Assisted suicide poll numbers a clear sign feds need to “back off”, says think tank
Assisted suicide poll numbers a clear sign feds need to “back off”, says think tank

A Canadian think tank official says Justice Minister David Lametti should “back off” from plans to expand assisted suicide to mentally ill Canadians.

Cardus health program director Rebecca Vachon said the results of a recent poll Cardus helped deliver should be a wake up call to the minister.

“The government should work to ensure Canadians can access all mental health and social services they need before even considering the possibility of expansion,” she said.

Vachon’s comments come two weeks after Lametti announced the government’s medical assistance in dying (MAID) program for the mentally ill would be delayed another year due to safety concerns. Lametti said the program needed more time to safeguard against Canadians accessing assisted death without proper cause.

“The safety of Canadians just comes first,” Lametti said. “That’s why we’re taking the additional time necessary to get this right.”

The Liberal government previously sought to expand MAID beginning March of this year. The program would then include people who are mentally suffering, but not dying from their illness.

This expansion would add cases such as severe depression to the list that would allow someone to apply for MAID.

Critics argued this and other recent changes make “medical assistance in dying” an inaccurate title, and that the program should be retitled as “medically administered death” or “medically assisted suicide”.

Vachon is one of those critics. “The minister needs to back off from expanding medically assisted suicide to people suffering from mental illness,” she wrote.

Canada’s MAiD policy faced international scrutiny late last year after parliamentary committees heard that several Canadian Forces veterans had been offered MAID in unreasonable situations.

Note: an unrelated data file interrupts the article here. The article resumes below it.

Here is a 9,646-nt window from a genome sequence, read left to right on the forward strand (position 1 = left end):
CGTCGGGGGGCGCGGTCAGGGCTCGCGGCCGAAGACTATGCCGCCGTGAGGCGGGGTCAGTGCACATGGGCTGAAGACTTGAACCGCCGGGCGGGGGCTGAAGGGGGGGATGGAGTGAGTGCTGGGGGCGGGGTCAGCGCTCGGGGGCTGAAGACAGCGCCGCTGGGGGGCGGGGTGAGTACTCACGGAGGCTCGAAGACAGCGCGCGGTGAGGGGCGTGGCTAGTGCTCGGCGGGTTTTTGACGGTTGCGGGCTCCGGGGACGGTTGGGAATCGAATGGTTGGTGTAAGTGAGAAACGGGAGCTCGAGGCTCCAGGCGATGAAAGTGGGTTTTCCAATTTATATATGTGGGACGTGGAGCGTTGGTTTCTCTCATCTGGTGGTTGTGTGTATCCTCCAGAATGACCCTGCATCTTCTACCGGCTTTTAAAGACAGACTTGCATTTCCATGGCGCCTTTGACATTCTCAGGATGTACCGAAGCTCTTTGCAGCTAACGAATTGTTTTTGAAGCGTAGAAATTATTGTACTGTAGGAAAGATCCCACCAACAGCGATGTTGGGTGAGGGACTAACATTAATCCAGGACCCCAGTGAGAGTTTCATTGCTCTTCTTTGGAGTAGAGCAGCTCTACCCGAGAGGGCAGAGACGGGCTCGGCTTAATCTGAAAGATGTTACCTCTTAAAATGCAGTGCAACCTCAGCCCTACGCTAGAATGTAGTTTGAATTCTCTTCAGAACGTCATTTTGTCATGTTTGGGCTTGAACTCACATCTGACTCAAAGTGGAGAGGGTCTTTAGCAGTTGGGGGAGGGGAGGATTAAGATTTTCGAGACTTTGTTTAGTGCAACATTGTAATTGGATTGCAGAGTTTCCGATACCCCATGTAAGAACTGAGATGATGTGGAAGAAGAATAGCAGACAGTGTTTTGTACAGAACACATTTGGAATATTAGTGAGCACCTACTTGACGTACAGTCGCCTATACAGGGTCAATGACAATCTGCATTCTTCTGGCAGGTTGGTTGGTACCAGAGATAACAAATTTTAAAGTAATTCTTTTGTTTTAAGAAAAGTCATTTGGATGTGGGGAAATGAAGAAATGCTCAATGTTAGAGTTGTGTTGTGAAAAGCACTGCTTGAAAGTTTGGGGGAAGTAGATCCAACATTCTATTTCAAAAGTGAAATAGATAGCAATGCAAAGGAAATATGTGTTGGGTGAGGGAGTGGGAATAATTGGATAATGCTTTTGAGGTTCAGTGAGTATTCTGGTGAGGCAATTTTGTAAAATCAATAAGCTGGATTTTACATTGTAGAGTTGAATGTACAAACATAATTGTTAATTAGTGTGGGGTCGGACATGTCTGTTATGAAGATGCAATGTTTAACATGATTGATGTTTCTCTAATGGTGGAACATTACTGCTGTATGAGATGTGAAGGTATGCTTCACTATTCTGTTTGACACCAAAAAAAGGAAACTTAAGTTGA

A prominent Forces veteran, retired Cpl. Christine Gauthier, testified she was offered MAID after five years of requesting a wheelchair ramp be installed at her house. 

“I was completely shocked and in despair,” she told CTV News at the time. “It is remotely just what they’re doing: exhausting us to the point of no return.”

Veteran Affairs denied any employee ever offered MAID to Gauthier, and said the department found no evidence, but Gauthier later showed CBC News a copy of a letter she sent to the department detailing the offer, which she said took place over the phone.

“Do I believe them when they say they have no proof in their files? No,” she told CBC News.

She suffered permanent knee and spine injury in 1989 while training on an obstacle course.

This year, Canadians seem to be worried about issues similar to Gauthier’s, but also open to the concept of MAID.

In the Cardus and Angus Reid survey released on Monday, 55% of respondents said they were worried Canada’s MAID program would replace adequate social services.

Four-in-ten said the rising use of MAID since 2016 was a positive change, improving one’s end-of-life control, and two-in-ten said the rise was neither good nor bad.